I believe larger organisms were specially designed by God in the way we see them.  They easily exist at God's command.  God purposefully made each thing out of nothing to please Himself and have a relationship with Him.  I am attracted by God´s creation to seek Him and His natural laws.  Einstein uncovered such amazing order.  I am easily moved to praise God for caring to bear love on us.  I am made by God as He intended.  He made me Autistic as a way to tether me to Him.  He causes me to depend on Him always.  I am specially made by God to glorify Him through my life with autism.  I appear not to be useful to people but people like me think out of the box and help society see a new point of view. Temple Grandin sees in pictures and knows cows like no one else.  I seem aloof but I notice everything.  I appear not listening but I hear it all.  Time goes on and people like me keep being born. There are more of us each year.  How does evolution easily explain this?  I believe God has a purpose for us to improve mankind to cause another movement toward a society of special needs acceptance. I tried to understand evolution for humans but people are made in God's image.  They can't be related to other animals.  I think it is wrong to make the popular assumption that we evolved from a common ancestor as monkeys.  In doing so, each person is denied dignity.  The reason to protect the vulnerable is gone.  I would not survive.

Tuesday, September 23, 2014

Letter to RPM Peers

Dear Each One Trying RPM, 
I trust you are very smart.  You have potential like anyone else. Heighten your potential by practicing writing your opinions of the world.  If you are just starting, know you earn your true voice by practicing hard each time possible.  You have to be patient learning step by step.  You have to be a person never giving up.  When I first started I thought it was so hard.  I hardly took real lessons before. I loved real learning but the showing what I knew was tiring.  I had mom each day taming my impulses from doing what came naturally for many years.  It took so much energy but it was worth getting my thoughts out.  I would often have meltdowns.  I am getting purposeful movement more with each passing year.   Follow your teachers and try to push yourself up further than yesterday and you will put yourself in a place where you can be free. 
Not being able to speak is not the same as not having anything to say.

Monday, September 15, 2014

Philip's Baptism Video

This is a short clip from Philip's baptism on August 24, 2014 which was shown at our church the following week.

Wednesday, September 10, 2014

A Letter to Communication Supporters

Tonight I got back from Philip's school open house wondering how I could help Philip's teachers maximize their success with supporting Philip in his communication methods at school.  At school Philip uses both a letterboard and a bluetooth keyboard for an iPad to communicate with his teachers.  He communicates with his lead teacher, a speech pathologist, a teacher's assistant, and 2 classroom aides.  As to be expected, his teachers vary in their ability to work with Philip.  With one teacher, Philip can produce sentences.  For a few, he types 1-2 word responses.  And with the brand new aide, he is still struggling to even get a word out.  Some days he is better than others.  What were the reasons for this, we all wondered.  How could Philip better show what he knows with different people and with better consistency?

When I got home, it was already 9 in the evening.  I asked Philip if he wanted to write a letter to his teachers to explain how they could best support him.  I gave him the option to write it tomorrow, but he wanted to write it now.  It was that important to him.  I thought Philip's letter was very insightful and asked if he would like to share it on his blog as it might help others in a similar situation.  "Yes," he typed.  So here it is... (typing is kept as is from his Assistive Express App)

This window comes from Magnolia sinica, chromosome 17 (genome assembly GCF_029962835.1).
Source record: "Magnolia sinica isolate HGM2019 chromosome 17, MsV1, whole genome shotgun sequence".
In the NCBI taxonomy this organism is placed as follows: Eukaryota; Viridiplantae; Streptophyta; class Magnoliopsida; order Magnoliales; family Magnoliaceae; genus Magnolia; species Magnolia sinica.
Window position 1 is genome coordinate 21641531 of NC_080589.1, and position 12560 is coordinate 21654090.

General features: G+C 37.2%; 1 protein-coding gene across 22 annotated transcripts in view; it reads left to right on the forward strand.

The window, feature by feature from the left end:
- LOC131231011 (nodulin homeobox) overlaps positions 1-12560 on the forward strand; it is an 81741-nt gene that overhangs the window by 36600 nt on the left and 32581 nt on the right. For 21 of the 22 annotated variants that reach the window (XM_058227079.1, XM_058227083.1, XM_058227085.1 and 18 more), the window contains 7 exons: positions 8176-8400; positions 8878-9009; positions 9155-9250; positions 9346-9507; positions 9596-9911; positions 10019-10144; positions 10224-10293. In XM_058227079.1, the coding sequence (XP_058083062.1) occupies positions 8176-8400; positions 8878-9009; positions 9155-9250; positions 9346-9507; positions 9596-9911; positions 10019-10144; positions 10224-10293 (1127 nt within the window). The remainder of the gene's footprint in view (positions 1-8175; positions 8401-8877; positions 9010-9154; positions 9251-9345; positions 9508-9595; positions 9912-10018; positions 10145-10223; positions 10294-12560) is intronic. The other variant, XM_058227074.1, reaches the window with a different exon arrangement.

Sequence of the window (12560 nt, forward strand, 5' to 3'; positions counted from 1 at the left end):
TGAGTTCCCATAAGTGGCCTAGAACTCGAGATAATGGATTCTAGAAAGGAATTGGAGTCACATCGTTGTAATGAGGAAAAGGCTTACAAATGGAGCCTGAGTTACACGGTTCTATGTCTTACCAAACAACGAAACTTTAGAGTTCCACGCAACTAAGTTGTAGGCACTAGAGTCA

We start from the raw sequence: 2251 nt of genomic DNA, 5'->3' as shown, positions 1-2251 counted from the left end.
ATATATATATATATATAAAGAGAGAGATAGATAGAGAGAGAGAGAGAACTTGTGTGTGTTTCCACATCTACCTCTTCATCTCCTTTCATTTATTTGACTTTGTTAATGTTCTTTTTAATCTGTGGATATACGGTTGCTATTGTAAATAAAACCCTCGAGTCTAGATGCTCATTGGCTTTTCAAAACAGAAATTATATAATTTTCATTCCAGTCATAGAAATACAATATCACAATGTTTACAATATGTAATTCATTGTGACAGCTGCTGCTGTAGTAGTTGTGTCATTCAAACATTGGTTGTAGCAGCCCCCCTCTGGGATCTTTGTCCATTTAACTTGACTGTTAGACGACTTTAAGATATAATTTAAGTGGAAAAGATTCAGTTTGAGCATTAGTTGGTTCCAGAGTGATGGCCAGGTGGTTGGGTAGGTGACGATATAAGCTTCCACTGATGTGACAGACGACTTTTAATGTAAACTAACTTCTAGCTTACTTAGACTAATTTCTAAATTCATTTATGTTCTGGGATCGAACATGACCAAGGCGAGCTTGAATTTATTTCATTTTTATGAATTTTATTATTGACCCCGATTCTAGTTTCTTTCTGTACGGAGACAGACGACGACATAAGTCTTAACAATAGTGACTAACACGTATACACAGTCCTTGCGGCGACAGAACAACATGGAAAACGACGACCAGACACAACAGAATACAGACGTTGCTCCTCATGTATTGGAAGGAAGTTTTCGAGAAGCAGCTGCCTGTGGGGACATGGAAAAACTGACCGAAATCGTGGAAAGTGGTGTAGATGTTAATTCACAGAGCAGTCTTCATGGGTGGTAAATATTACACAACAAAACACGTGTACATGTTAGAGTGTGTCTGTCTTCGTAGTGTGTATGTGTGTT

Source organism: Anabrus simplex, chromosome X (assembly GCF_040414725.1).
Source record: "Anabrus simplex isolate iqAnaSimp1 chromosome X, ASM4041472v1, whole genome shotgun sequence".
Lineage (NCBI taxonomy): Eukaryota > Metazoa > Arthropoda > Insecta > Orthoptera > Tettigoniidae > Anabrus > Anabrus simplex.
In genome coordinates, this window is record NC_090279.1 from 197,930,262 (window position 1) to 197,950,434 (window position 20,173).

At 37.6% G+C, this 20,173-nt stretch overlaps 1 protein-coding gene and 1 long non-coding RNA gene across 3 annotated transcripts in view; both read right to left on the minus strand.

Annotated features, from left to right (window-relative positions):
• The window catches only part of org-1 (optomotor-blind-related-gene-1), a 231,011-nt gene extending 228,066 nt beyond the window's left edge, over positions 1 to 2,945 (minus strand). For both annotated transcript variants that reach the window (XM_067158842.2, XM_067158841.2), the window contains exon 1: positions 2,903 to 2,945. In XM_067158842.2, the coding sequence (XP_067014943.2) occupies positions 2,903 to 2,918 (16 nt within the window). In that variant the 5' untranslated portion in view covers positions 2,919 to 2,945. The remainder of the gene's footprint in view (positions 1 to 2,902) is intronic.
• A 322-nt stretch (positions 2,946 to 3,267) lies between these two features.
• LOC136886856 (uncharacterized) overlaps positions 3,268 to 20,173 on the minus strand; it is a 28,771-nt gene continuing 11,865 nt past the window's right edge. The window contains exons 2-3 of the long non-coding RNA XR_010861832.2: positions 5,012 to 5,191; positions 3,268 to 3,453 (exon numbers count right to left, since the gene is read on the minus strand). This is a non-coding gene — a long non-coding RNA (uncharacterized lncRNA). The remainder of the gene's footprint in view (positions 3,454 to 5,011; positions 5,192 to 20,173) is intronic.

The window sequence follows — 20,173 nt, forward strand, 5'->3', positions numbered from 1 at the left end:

dear teachers, to help support me, you should believe i can do it. hope for the best. try hard to wear each day a daring smile. dare to try reaching me by seating me in some real nice chair. i reallize i am too tiring sometimes. you each will do best if you understand i am trying my hardest. you really don't need to lecture me so much. i am open to erasing stims to answer. to help me drop stims, drop bead of sweat by witholding talking about how trying i am and instead hold me to each task to finish. outwardly i look defiant but i so so much want to open up to you. you have futility when you are unsure of yourselves. i can feel your tension and that blocks me from writing. try to relax with me. you are healing kids from torment of silence when you reach out to me with desire to really get to know me. from, philip

First Day of 6th Grade


Wednesday, September 3, 2014

Communication is Power

This was originally written in March 2014 and published on September 3, 2014 in The Golden Hat Foundation Blog at

By Philip Reyes

Hi, my name is Philip. I am eleven years old. I live in Buffalo, NY and attend public school. I am autistic and proud. Autism is a different way of noticing the world. I listen perfectly and my senses address my understanding of things. I am smarter than I look. One day I hope to use my intelligence to contribute to society.

Communication is vitally important to all people. Before I could communicate I was trapped in my autistic sounding board. I could not reach out with my thoughts. I only had myself to talk to. I was made to perform like a trained animal. I was treated as such. I stopped respecting myself, stopped opening up to others. I was without hope someone would know me. I retreated into my own world. To stim gave me pleasure not available to me otherwise.

When I was nine, my parents took me to see Soma. I was surprised she talked to me regularly. She challenged me to picture my life differently. She was the tower of strength I needed. I put my life on the line. I would understand the stakes of communicating so I could be known by my loving family and others. Learning to express myself was peace to my soul. I poured my energy to Soma to please her because I liked her so much for believing in me.

Philip communicating with his mother

Today I am blogging about the power of my communication. I am no longer sad about being autistic. I am happy being able to express my opinions and views as an autistic. I am spreading hope to other autistics that they can live meaningful lives. I am always learning and improving my skills. I have hopes for becoming a writer and advocate for autistics. Now I can tell my story.

Philip is a 5th grader at Heim Middle School in Getzville, NY where he is supported by his teachers to use a letterboard and iPad to participate in regular academics. He has 3 siblings: Ana, Carlos, and Lia. Philip is non-verbal and at age 9, first learned to communicate with a letterboard stencil from Soma Mukhopadhyay at her HALO clinic in Austin, TX. He is refining his skills to include typing on an iPad and even some speech. Philip’s interests and hobbies include swimming, soccer, reading biographies, studying the neuroscience of autism, and expressing his views on his blog at